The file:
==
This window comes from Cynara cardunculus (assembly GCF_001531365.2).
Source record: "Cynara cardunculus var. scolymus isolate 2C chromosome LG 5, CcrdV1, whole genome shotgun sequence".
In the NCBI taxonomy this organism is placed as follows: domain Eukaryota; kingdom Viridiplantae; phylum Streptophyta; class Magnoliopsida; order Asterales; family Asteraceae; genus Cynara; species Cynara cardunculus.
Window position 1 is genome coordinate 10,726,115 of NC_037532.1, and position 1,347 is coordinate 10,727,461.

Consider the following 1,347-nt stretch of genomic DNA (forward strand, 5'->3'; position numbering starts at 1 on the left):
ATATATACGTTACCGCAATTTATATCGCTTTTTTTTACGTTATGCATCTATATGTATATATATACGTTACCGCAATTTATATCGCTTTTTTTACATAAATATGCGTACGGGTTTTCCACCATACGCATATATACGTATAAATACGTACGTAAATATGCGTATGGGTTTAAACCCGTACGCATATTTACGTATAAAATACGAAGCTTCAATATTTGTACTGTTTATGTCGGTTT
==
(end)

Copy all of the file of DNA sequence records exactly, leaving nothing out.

This window comes from Cynara cardunculus (assembly GCF_001531365.2).
Source record: "Cynara cardunculus var. scolymus isolate 2C chromosome LG 5, CcrdV1, whole genome shotgun sequence".
In the NCBI taxonomy this organism is placed as follows: domain Eukaryota; kingdom Viridiplantae; phylum Streptophyta; class Magnoliopsida; order Asterales; family Asteraceae; genus Cynara; species Cynara cardunculus.
Window position 1 is genome coordinate 10,726,115 of NC_037532.1, and position 1,347 is coordinate 10,727,461.

Consider the following 1,347-nt stretch of genomic DNA (forward strand, 5'->3'; position numbering starts at 1 on the left):
ATATATACGTTACCGCAATTTATATCGCTTTTTTTTACGTTATGCATCTATATGTATATATATACGTTACCGCAATTTATATCGCTTTTTTTACATAAATATGCGTACGGGTTTTCCACCATACGCATATATACGTATAAATACGTACGTAAATATGCGTATGGGTTTAAACCCGTACGCATATTTACGTATAAAATACGAAGCTTCAATATTTGTACTGTTTATGTCGGTTT